beige savages that exchanging bows and arrows for guns and ammo was good for them. How was it done? Well, the 20000 foot view of how it happened went something like this:

S.O.B. (Stuffy Brit): “Hello noble savage. I have a deal for you. How about you give me 15 deerskin and I give you a gun and enough ammo to kill 25 deer. I’ll even throw in a bit of that hooch you love to drink.”

The Indian ponders the offer and decides it is a good deal as he can kill deer much faster with a gun than a bow and arrow, and he only has to give the white man 15 deerskin for a weapon that will net him 10 deerskin which he can use to buy other goods, including ammo, and hooch.

Native American: “Sold, white man. We can trade.”

It doesn’t take long for our Indian friend to become very skilled with his gun. He kills deer at will, as long as he has bullets. But, at first, he has no problem when it comes time to trade deerskin for ammo and other provisions. A few months pass.

Our Native friend continues to hunt and provide for his village but when he goes to buy more ammo he gets fewer and fewer bullets for his deerskin. He also notices he has to wait in a long line to buy bullets because other Indians have guns and they need bullets too. That’s not this only problem. The deer are now becoming scarce, and it is too late to plant crops; he neglected and missed the planting season because he was having too much fun drinking hooch and shooting deer. And he can’t go back to his handy bow and arrow as none of the other Indians will give up the “easy” kill of those suckers known as deer. Tough times for the Native. He has difficulty feeding his village and it will be very challenging going back to his former position of planting crops because the other more sensible Indians tended and maintained their land and stayed away from the hooch.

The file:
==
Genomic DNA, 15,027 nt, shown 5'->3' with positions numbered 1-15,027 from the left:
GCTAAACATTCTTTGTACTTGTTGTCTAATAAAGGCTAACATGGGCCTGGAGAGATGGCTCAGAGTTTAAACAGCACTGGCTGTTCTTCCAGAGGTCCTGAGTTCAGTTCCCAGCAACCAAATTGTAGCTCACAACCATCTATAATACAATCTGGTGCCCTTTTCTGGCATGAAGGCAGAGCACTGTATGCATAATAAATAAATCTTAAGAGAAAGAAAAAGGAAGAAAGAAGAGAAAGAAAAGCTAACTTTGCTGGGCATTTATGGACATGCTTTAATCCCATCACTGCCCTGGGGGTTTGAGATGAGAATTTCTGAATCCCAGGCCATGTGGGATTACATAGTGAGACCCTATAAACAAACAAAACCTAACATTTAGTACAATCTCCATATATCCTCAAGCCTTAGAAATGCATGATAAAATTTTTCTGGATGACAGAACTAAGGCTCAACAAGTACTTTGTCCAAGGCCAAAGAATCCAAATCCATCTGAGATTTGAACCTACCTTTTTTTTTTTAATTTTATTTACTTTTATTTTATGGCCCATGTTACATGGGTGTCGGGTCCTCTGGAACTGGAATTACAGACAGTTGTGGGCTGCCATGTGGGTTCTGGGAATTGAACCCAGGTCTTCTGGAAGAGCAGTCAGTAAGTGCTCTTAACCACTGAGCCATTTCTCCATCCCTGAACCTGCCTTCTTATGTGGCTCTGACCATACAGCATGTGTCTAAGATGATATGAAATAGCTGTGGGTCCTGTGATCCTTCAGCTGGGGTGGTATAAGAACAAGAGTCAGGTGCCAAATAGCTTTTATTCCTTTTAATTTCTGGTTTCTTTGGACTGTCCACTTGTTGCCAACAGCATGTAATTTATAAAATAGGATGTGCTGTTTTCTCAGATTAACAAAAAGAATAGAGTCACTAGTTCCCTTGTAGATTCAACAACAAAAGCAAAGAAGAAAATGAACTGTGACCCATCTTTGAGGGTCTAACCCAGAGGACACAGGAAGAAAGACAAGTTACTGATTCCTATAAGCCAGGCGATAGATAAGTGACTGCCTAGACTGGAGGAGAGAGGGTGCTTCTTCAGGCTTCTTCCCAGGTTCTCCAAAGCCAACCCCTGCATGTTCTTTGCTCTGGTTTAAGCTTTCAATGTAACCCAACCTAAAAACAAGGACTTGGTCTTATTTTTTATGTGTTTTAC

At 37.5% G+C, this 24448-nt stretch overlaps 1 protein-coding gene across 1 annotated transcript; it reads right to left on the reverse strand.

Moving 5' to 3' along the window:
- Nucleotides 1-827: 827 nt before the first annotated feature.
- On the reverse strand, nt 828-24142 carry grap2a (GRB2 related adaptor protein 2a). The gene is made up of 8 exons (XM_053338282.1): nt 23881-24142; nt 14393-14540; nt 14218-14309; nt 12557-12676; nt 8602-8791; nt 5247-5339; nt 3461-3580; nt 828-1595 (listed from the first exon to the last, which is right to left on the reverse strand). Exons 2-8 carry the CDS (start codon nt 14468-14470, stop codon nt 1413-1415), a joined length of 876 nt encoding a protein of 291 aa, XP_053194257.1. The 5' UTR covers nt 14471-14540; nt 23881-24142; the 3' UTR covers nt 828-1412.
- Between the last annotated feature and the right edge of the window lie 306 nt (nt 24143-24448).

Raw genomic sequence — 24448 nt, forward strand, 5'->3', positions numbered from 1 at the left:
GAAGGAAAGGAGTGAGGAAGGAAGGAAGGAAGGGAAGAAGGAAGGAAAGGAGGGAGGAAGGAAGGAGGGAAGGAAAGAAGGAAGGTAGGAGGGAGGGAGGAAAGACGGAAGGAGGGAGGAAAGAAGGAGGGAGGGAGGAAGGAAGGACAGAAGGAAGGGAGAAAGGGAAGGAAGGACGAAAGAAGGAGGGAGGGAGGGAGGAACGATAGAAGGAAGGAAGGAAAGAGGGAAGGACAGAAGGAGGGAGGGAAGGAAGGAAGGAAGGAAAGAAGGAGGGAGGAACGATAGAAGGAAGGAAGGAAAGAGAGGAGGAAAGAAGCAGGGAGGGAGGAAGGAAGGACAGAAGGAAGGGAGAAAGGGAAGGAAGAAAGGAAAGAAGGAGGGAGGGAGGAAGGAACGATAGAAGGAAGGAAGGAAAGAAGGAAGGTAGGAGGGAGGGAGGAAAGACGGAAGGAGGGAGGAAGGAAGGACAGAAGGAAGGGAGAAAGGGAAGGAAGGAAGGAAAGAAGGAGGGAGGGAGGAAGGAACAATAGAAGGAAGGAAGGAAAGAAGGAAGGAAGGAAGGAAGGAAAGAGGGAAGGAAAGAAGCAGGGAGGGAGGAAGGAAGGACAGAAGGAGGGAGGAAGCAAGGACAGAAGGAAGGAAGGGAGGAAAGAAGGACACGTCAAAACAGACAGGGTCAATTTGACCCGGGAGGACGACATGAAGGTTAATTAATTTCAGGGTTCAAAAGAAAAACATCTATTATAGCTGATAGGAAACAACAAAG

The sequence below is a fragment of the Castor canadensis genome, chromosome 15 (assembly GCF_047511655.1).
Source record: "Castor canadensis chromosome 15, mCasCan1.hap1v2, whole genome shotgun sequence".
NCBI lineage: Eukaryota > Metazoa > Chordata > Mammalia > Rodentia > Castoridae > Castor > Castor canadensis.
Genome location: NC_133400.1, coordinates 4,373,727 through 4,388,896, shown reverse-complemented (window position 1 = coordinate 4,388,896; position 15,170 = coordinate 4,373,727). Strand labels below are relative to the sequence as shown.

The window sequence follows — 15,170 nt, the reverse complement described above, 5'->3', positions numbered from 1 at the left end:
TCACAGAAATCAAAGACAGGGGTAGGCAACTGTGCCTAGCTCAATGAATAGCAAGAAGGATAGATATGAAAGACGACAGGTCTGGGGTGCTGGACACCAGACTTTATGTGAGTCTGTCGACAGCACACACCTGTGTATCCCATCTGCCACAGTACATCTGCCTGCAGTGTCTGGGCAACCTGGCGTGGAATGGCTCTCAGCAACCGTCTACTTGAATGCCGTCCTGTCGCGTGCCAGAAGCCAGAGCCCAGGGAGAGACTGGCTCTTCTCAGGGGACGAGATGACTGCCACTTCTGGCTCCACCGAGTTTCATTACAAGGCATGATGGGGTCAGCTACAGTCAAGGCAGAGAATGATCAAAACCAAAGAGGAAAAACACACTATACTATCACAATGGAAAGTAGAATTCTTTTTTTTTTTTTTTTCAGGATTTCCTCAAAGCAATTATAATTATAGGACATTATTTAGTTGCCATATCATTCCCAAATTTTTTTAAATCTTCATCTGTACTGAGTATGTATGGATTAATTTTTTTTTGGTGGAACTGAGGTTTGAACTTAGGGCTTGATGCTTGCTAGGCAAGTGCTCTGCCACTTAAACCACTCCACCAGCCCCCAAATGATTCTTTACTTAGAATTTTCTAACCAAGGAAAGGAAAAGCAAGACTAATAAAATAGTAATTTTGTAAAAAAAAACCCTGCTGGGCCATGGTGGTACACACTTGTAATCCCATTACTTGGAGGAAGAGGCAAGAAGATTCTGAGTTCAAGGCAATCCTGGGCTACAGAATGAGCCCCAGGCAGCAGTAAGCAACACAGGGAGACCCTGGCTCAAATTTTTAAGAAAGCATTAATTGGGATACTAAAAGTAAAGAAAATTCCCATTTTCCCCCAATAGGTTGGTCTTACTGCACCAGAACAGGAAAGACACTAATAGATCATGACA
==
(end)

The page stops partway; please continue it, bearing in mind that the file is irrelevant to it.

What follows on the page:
Does the tale of the Noble Savage remind you, just a little, of sugary-blooded Millennials who were told and sold a tale soft money and easy prey at the poker tables in the desert? The pudgy kids were also given free hooch. All they had to due was ask for it while playing poker or earn enough of those tier credits to gain access to a lounge where they could watch sports, laugh with their nerdy friends, and drink copious amounts of yummy hooch.

Well, I’ll tell you what. This is how a con works, some slickster gets you to think someone else is the sucker. In present day Las Vegas the abstract and nebulous poker industry has painted OMC and tourists at poker table as suckers. But guess what Millennial boy, YOU’VE BEEN CONNED!

*That is a fine and subtle point that most twenty-something year old aspiring poker professionals do not seem to understand; the game is there for the tourists, not the young, whiny, soft-bellied, self entitled bitch-boy.

3 thoughts on “Millennial Boy

  1. An interesting message, not just for those poor millenials under fire but really about the overall ecology of the game and the grassroots. Recently Doug Polk took on what is good for the game, and it’s actually really simple: make the tables fun again. Thanks for your piece!